x Abu Dhabi, UAEMonday 24 July 2017

Dubai World replaces Nakheel boss

Four new members are appointed to the property company's board.

Sultan bin Sulayem has been replaced as chairman of Nakheel as the property developer owned by Dubai World restructures US$10.5 billion (Dh38.56bn) of debt. Four new members have also been named to the property company's board as part of a plan to revive its property developments. Mr bin Sulayem, who has headed Nakheel since its formation in 2001 and is also the chairman of Dubai World, has been replaced by Ali Rashid Ahmad Lootah, the vice chairman of Mashreqbank, according to the Dubai Government's media office.

Khalid Mohammed Salem Bakheet, Khalil Issa Ahmed Awad, Adel Khalifa al Shair and Ibrahim Hussein al Fardan have also been named as board members. It did not name Chris O'Donnell, the chief executive of Nakheel, as a board member, although a spokeswoman for the company said he remained in his job. The media office said the new board would "immediately start working on enhancing Nakheel's abilities to implement the proposed restructuring plan" and that it would "work on a number of main projects, which will be chosen according to the company's future priorities, and will ensure it continues to meet its various obligations".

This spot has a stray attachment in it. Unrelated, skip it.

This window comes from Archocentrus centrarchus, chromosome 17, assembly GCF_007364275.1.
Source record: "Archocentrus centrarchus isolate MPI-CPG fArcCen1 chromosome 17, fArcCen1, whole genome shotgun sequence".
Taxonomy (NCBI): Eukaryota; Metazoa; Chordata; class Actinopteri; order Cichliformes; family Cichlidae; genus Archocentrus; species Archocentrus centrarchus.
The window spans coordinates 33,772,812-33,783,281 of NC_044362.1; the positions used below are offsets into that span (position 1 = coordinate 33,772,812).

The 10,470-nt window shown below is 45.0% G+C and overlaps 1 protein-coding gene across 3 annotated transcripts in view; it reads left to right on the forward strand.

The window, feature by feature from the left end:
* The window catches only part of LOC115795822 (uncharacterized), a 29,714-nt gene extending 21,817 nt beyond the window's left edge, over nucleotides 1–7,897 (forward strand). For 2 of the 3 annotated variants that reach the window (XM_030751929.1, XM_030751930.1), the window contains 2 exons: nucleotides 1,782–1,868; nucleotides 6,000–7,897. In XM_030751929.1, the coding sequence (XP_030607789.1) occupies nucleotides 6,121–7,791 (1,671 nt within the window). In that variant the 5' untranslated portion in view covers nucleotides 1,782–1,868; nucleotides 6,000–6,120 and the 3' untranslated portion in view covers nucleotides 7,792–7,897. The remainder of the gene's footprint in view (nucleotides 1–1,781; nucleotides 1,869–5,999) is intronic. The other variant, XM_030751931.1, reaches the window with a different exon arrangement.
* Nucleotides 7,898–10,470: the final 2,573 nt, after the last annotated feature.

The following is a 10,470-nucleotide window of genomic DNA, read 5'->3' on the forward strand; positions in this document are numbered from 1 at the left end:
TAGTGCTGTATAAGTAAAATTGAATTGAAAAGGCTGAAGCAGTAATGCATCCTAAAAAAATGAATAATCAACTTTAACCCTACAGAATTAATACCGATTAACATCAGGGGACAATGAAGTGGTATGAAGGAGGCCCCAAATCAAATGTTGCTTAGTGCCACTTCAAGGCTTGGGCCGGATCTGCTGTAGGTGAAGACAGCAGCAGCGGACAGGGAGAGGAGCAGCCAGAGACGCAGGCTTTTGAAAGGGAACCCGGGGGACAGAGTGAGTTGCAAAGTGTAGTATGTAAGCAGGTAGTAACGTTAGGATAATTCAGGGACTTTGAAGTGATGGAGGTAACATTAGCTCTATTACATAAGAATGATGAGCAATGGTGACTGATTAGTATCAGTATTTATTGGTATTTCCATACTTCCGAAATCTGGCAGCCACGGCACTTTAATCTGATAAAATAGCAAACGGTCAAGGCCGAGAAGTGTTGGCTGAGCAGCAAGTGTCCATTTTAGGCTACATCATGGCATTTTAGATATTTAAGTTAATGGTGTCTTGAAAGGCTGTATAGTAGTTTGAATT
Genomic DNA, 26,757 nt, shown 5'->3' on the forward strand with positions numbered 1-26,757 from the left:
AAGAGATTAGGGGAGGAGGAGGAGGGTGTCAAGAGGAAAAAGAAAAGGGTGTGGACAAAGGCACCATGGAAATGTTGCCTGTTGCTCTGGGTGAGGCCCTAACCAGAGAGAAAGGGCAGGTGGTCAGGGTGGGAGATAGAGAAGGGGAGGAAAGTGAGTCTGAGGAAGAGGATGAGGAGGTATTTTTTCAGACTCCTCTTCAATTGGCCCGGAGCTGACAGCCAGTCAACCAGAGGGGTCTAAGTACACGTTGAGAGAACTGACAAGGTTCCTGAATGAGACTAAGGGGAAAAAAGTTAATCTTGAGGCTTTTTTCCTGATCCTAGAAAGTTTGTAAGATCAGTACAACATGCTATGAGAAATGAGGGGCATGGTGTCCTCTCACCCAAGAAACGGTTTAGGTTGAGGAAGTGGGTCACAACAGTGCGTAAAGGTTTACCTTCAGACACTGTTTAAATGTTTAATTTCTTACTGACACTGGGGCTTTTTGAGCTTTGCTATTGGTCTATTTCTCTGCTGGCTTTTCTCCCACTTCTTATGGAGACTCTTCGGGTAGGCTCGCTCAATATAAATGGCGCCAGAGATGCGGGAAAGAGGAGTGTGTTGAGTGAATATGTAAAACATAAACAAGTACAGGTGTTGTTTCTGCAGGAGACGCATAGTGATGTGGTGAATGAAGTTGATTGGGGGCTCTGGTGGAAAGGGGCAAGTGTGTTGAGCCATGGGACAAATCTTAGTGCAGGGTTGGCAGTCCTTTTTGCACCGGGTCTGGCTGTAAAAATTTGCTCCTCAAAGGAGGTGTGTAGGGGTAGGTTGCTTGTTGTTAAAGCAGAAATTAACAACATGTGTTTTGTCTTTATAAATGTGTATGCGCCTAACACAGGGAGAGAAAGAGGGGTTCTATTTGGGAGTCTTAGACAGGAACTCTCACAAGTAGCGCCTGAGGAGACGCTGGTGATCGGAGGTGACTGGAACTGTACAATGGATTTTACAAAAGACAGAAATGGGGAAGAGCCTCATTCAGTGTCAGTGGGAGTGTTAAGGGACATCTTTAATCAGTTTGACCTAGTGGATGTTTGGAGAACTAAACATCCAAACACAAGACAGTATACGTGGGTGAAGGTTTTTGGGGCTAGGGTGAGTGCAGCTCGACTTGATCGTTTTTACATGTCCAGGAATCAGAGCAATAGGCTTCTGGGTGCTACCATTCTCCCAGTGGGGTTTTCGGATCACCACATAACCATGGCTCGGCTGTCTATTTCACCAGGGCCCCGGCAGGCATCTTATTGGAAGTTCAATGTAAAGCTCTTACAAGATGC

It said that the move would help Nakheel "regain its position and role as an important component of the national economic system" and that the board would also "work on monitoring and acting on all possible opportunities that may open up new horizons for the company". The restructuring plan for Nakheel, which has been at the centre of Dubai World's debt problems, includes $1.5bn of new cash, which will be used to finish some of its projects. A further $8bn has been set aside for the developer to fund operations and settle liabilities.

Mr bin Sulayem was the mastermind of Nakheel's ambitious offshore island projects, including the Palm artificial islands, the Waterfront and The World, a collection of more than 250 artificial islands. Nakheel spent billions of dollars reclaiming waterfront developments as it tried to capitalise on Dubai's property boom, which ended abruptly in the third quarter of 2008. Mr bin Sulayem also initiated plans for The Universe, another collection of man-made islands, and Tall Tower, which, as part of the Nakheel Harbour and Tall Tower development, was planned to eclipse the Burj Khalifa as the tallest tower in the world.

All of these projects have been held up by the company's financial troubles. Nakheel has also shed thousands of jobs since the onset of the financial crisis. agiuffrida@thenational.ae